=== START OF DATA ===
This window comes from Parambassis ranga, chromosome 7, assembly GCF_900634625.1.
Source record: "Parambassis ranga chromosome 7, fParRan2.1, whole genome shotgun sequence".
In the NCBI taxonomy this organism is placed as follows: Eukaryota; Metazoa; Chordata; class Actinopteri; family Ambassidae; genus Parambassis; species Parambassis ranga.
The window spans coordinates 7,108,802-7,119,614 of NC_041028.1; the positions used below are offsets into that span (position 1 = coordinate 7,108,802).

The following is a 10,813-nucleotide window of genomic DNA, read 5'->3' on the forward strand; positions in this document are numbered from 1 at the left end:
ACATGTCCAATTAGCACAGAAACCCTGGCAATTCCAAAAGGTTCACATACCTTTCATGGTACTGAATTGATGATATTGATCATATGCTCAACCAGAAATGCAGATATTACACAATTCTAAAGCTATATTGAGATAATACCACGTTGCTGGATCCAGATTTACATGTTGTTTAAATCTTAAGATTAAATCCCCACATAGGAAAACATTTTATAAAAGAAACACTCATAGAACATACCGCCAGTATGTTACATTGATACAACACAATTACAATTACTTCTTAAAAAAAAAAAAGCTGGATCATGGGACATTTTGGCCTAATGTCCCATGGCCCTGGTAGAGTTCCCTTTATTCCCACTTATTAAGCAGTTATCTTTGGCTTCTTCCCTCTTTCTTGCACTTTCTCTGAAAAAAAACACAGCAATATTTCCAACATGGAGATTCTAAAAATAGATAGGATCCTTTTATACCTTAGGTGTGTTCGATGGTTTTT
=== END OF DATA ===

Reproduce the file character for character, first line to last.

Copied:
This window comes from Parambassis ranga, chromosome 7, assembly GCF_900634625.1.
Source record: "Parambassis ranga chromosome 7, fParRan2.1, whole genome shotgun sequence".
In the NCBI taxonomy this organism is placed as follows: Eukaryota; Metazoa; Chordata; class Actinopteri; family Ambassidae; genus Parambassis; species Parambassis ranga.
The window spans coordinates 7,108,802-7,119,614 of NC_041028.1; the positions used below are offsets into that span (position 1 = coordinate 7,108,802).

The following is a 10,813-nucleotide window of genomic DNA, read 5'->3' on the forward strand; positions in this document are numbered from 1 at the left end:
ACATGTCCAATTAGCACAGAAACCCTGGCAATTCCAAAAGGTTCACATACCTTTCATGGTACTGAATTGATGATATTGATCATATGCTCAACCAGAAATGCAGATATTACACAATTCTAAAGCTATATTGAGATAATACCACGTTGCTGGATCCAGATTTACATGTTGTTTAAATCTTAAGATTAAATCCCCACATAGGAAAACATTTTATAAAAGAAACACTCATAGAACATACCGCCAGTATGTTACATTGATACAACACAATTACAATTACTTCTTAAAAAAAAAAAAGCTGGATCATGGGACATTTTGGCCTAATGTCCCATGGCCCTGGTAGAGTTCCCTTTATTCCCACTTATTAAGCAGTTATCTTTGGCTTCTTCCCTCTTTCTTGCACTTTCTCTGAAAAAAAACACAGCAATATTTCCAACATGGAGATTCTAAAAATAGATAGGATCCTTTTATACCTTAGGTGTGTTCGATGGTTTTT